The new Holt tiller has been designed for the Laser aftermarket rather than the ILCA and sits quite high at the transom meaning that it is tolerant to gudgeon position.  The cutaway over the tiller means that it can sit fractionally lower than a Rooster tiller. 

Rooster’s famous carbon fibre tiller for the Laser is just that – perfect for the Laser.  Rooster have now released a version optimised for the ILCA boats.

The new Element 6 Black Dog tiller has the lowest ‘A’ dimension as it has been optimised to fit PSA and Element 6 boats which would appear to have fractionally higher gudgeons.  The cutaway over the traveller cleat and ILCA optimised angle makes this tiller the lowest of all when measured at the wear plate (point B).  This tiller also works well with an Ovington boat.

Confused? Let’s put it another way.. If you put a Rooster ILCA tiller on an ILCA it would sit 6mm lower where the traveller crosses than a Rooster Laser tiller.  The Black Dog sits even lower, due to the fact that it’s about 3mm lower at the stern, and has the cutaway over the traveller cleat.   So, for an ILCA dinghy it’s really advantageous to use an ILCA optimised tiller.  However, put an ILCA optimised tiller on a Laser Performance boat and it will be too low – it will continually hit your traveller cleat. If you are travelling to an event where you are chartering and not sure what hull you are going to get it may be a good idea to take a couple of different tillers with you.

"The importance of getting the right tiller shouldn’t be overlooked in the search for boat-speed, it’s worth the time to get it right.”  - Micky Beckett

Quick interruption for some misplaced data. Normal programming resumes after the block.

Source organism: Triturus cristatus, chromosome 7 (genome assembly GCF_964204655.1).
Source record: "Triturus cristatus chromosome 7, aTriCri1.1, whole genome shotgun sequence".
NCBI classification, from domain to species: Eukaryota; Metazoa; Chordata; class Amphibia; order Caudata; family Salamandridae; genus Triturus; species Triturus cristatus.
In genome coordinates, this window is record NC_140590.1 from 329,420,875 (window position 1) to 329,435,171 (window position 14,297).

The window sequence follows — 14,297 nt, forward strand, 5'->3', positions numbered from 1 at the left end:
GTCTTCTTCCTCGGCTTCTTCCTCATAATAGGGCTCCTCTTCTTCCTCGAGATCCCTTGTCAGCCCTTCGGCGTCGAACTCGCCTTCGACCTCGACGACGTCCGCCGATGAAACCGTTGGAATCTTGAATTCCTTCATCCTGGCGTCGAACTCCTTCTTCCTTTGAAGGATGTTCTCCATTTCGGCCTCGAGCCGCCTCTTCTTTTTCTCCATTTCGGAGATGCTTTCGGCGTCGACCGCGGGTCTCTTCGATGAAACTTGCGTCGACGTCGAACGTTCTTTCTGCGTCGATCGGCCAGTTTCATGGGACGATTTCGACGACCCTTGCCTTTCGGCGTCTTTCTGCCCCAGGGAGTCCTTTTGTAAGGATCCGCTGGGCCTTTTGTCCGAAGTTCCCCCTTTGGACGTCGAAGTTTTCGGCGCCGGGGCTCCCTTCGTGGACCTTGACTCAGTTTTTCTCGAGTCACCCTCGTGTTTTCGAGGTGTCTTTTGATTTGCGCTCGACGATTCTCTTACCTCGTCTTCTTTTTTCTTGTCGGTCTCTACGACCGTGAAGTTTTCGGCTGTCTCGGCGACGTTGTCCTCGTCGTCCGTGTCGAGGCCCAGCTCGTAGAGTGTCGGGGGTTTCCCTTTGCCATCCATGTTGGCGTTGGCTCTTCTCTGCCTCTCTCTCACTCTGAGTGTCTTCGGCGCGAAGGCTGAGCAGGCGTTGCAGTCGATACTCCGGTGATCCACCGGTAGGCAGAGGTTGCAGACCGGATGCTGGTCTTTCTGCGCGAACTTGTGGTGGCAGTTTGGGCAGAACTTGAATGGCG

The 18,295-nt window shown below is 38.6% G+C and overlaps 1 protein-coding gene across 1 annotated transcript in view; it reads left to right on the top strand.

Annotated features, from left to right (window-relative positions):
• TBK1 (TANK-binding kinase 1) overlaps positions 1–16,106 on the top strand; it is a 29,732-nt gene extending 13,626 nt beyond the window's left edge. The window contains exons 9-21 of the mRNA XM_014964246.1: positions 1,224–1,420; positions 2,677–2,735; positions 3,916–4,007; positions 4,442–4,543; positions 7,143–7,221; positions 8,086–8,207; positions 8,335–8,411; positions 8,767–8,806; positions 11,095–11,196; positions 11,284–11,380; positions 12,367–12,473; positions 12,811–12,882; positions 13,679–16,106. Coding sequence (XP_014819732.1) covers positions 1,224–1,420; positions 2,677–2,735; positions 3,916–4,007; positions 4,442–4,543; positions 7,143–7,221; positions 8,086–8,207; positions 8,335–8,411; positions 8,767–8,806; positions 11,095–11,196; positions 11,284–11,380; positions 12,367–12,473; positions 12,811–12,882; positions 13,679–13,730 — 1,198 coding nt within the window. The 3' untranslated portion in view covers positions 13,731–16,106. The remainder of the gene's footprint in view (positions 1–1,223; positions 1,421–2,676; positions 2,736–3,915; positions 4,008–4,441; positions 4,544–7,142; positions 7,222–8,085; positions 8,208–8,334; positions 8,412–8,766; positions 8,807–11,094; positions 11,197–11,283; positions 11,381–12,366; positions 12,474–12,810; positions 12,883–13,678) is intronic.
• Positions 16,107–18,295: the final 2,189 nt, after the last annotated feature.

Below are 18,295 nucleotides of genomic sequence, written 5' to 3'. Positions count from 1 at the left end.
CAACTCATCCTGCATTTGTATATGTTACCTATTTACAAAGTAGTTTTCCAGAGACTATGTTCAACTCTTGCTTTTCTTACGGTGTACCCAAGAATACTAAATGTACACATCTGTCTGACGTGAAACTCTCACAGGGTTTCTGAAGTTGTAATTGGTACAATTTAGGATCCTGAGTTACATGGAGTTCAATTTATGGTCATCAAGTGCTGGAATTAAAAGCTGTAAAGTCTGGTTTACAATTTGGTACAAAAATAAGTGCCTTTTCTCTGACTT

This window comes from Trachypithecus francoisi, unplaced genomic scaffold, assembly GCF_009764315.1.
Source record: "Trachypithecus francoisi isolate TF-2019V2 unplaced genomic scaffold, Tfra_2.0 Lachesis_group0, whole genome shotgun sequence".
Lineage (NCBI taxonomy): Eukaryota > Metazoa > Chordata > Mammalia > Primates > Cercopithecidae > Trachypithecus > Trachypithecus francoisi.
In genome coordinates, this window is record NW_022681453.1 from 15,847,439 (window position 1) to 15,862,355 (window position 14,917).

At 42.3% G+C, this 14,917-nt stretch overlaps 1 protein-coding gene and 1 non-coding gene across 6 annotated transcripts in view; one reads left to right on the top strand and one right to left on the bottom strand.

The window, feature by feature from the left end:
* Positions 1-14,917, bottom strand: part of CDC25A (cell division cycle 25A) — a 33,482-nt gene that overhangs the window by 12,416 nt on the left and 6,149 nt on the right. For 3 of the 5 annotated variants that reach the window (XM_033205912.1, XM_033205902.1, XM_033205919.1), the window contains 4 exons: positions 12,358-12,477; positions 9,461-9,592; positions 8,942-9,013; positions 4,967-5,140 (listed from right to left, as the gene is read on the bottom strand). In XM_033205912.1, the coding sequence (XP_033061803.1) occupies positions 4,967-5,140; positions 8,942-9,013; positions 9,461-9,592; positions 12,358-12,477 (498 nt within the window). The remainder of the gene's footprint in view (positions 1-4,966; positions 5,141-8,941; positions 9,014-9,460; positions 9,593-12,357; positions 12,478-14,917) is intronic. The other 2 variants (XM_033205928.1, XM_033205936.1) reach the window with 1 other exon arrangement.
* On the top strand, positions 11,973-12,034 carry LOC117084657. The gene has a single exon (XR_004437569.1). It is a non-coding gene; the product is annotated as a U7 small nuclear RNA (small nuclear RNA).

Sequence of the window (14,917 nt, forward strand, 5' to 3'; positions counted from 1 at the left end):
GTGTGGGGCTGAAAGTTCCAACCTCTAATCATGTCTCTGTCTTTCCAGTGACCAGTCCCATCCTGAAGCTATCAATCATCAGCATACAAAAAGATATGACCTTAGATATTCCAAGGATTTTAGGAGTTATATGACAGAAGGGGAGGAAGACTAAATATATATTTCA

Get in touch with Southeast Sailboats and we can help you choose the best tiller for you.

  • 4 min read

Southeast Sailboats sponsored sailor Matilda Nicholls has just completed first senior world championships and this is what she has to say both about the event and moving forwards into 2022.

“Wow what an incredible week at my very first Senior ILCA 6 World Championships! We sailed off the coast of Oman and were hosted by an incredible hotel with the boat park practically in its back garden. We had a couple days of training before the competition started to get into the conditions and ensure our charter boats were all set up nicely. A special thank you to Southeast Sailboats for the excellent rigging that is super easy to take from event to event and set up on the charter boats! We also managed to have a pretty cool day off before racing started in the nearby city, Muscat. We were able to have a look inside the Grand Mosque and explored around the Mutrah Souq which is a big market in the city. It is always really great when we get a chance to explore the culture and traditions of these countries we get to visit for our competitions!

Racing was due to kick off the next day but unfortunately, we did not manage any races as the wind did not fill in enough. Day 2 and the Women’s fleet was very eager to get going and after a couple general recalls we were off! We managed to get 3 races in before it got dark, and I was sitting in 20th after our first day of racing. The rest of the week we had similar conditions with 6-10kts every day and sailing until sunset to make sure we got some good and fair races in. Ahead of the final day I was sitting in 9th place at my first Senior Worlds which was incredibly exciting after I managed to string together a consistent set of results in the tricky light conditions. On the last day I was a little too line shy due after picking up too many Black Flags at previous events this year which made my last 2 races quite tough. But I still managed to finish the week of in 15th place overall which I couldn’t be happier with and felt super proud to make a mark in the Senior Women’s fleet. Emma Plasschaert from Belgium showed us her strong and high level of experience in the ILCA 6 Fleet by sailing a consistent week and winning the 2021 Worlds!